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Japan Rejects Chinese Demands For Apology Over Boat Incident


A van carrying Zhan Qixiong, captain of a Chinese fishing boat, leaves from Ishigaki police station in Ishigaki on the southern Japanese island of Ishigaki on September 25.

A van carrying Zhan Qixiong, captain of a Chinese fishing boat, leaves from Ishigaki police station in Ishigaki on the southern Japanese island of Ishigaki on September 25.

Japanese Prime Minister Naoto Kan says his country has "no intention" of apologizing for the detention of a Chinese fishing boat captain, whose arrest has marked a new low in relations between the two countries.

Kan made the remarks today after China reiterated its demand for an apology from Japan.

"Senkaku Islands are Japanese territory," Kan said. "From that point of view, an apology or compensation is unthinkable. I have no intention at all of meeting the demand."

Chinese captain Zhan Qixiong was detained earlier this month after his fishing trawler collided with Japanese patrol ships near a chain of disputed islands -- known as the Diaoyu in Chinese and the Senkaku in Japanese. His trawler and crew were released.

China renewed its demand for an apology late on September 25, just hours after Tokyo first refused to apologize to China despite the captain's release

In a statement, Chinese Foreign Ministry spokeswoman Jiang Yu said: "I wish to reaffirm that the Diaoyu Islands and subordinate islands have been China's inherent territory since ancient times. Japan's actions have seriously infringed upon China's territorial sovereignty and the personal rights of the Chinese people.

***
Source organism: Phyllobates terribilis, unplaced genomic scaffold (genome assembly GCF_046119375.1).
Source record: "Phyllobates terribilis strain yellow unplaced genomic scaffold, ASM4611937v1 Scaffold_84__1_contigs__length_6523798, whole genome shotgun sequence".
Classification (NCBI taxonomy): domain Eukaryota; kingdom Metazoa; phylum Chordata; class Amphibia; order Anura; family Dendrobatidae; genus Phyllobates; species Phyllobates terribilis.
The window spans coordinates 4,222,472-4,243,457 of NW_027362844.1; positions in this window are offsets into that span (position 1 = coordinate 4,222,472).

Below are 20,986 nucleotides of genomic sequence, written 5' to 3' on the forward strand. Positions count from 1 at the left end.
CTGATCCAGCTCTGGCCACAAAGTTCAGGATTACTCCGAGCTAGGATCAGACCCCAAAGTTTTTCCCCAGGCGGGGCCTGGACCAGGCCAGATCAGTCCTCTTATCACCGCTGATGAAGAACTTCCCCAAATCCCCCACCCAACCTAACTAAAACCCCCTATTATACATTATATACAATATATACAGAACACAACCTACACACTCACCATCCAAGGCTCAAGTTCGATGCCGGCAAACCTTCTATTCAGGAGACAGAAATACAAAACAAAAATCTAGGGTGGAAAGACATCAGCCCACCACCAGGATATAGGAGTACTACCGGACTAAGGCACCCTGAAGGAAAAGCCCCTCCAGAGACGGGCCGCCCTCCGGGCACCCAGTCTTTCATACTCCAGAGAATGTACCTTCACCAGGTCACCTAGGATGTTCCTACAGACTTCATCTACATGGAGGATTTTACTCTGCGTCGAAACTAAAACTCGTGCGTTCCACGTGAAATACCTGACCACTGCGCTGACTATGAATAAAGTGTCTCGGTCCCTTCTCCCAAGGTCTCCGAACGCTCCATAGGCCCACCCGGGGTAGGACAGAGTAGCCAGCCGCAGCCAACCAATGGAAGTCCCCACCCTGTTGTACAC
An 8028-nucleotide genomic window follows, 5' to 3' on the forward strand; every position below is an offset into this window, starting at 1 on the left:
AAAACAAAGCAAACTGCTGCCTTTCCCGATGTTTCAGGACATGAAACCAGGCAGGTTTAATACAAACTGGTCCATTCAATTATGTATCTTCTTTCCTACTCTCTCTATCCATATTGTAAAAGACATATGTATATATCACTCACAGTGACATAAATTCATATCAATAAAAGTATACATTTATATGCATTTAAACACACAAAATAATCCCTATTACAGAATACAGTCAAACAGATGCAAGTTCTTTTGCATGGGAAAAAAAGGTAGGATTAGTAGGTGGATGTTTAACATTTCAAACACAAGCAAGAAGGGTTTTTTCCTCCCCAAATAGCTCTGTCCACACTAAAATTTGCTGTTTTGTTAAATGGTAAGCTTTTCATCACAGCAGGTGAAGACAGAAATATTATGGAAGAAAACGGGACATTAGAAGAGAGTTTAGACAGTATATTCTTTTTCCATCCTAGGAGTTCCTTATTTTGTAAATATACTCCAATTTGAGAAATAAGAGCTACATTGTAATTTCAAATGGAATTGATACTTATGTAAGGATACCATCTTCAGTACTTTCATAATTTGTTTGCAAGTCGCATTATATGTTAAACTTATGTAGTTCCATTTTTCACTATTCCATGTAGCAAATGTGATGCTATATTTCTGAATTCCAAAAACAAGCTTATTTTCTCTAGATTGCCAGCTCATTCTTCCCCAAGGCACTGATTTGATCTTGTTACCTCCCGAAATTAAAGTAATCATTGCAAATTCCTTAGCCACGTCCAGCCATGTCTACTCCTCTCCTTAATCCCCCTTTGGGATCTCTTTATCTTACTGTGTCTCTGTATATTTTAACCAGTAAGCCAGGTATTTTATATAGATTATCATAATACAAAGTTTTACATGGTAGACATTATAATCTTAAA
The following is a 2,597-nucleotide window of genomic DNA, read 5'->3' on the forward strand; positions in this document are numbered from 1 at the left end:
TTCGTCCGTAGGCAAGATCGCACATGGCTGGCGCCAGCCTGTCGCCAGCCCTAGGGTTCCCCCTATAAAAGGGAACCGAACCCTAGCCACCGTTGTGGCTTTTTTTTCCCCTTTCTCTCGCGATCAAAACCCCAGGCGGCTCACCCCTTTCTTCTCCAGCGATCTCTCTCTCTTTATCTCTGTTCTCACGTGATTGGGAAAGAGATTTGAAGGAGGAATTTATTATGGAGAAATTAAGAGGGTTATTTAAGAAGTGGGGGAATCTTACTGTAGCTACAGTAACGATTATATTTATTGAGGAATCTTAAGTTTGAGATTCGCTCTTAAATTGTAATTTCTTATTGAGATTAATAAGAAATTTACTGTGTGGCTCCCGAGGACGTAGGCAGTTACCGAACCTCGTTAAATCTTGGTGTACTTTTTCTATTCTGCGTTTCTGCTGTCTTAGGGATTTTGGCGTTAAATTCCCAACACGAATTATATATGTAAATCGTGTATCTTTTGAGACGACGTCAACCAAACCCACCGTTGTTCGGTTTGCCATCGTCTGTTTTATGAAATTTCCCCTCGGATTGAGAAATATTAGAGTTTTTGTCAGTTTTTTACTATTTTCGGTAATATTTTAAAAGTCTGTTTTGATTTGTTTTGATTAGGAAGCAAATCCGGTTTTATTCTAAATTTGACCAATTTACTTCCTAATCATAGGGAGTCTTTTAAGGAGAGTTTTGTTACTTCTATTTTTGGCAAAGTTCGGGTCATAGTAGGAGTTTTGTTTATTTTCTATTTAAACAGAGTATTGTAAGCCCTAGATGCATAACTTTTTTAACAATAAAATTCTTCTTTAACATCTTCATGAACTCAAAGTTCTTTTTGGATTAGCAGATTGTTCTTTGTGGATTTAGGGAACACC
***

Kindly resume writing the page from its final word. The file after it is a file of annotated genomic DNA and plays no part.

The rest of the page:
"Of course China has the right to demand that Japan apologize and make compensation. We hope that Japan takes concrete action to rebuild the strategic and mutually beneficial relations between China and Japan."

Captain Zhan Qixiong was detained earlier this month after his fishing trawler collided with Japanese patrol ships near a chain of disputed islands -- known as the Diaoyu in Chinese and the Senkaku in Japanese. His trawler and crew were released.

Zhan was flown home on September 25 to Fuzhou, in China's southeastern Fujian Province, where he received a hero's welcome. He told China Central Television that he was eager to return to the islands for more fishing.

Beijing had suspended ministerial-level contacts with Tokyo and postponed talks on developing disputed undersea gas fields in response to his arrest.

Tense Relations

But Zhan's release failed to defuse tensions with China, which immediately demanded an apology and compensation from Japan.

Japan's Foreign Ministry has rejected the request as "groundless."

Katsuya Okada, secretary-general of Japan's ruling Democratic Party and foreign minister until a September 17 cabinet reshuffle, said the islands were Japan's territory and "there was no fault in arresting" the Chinese captain.

"China showed the world what kind of a country it is," he added in televised remarks.

The dispute underscores lingering tensions between the two Asian powers, whose relations have been marred by territorial disputes over parts of the East China Sea and Chinese resentment of Japan's wartime occupation.

The row comes as Beijing investigates four Japanese nationals detained on suspicion of trespassing in a Chinese military zone. Japanese officials have denied any link with the Chinese captain's arrest.

compiled from agency reports
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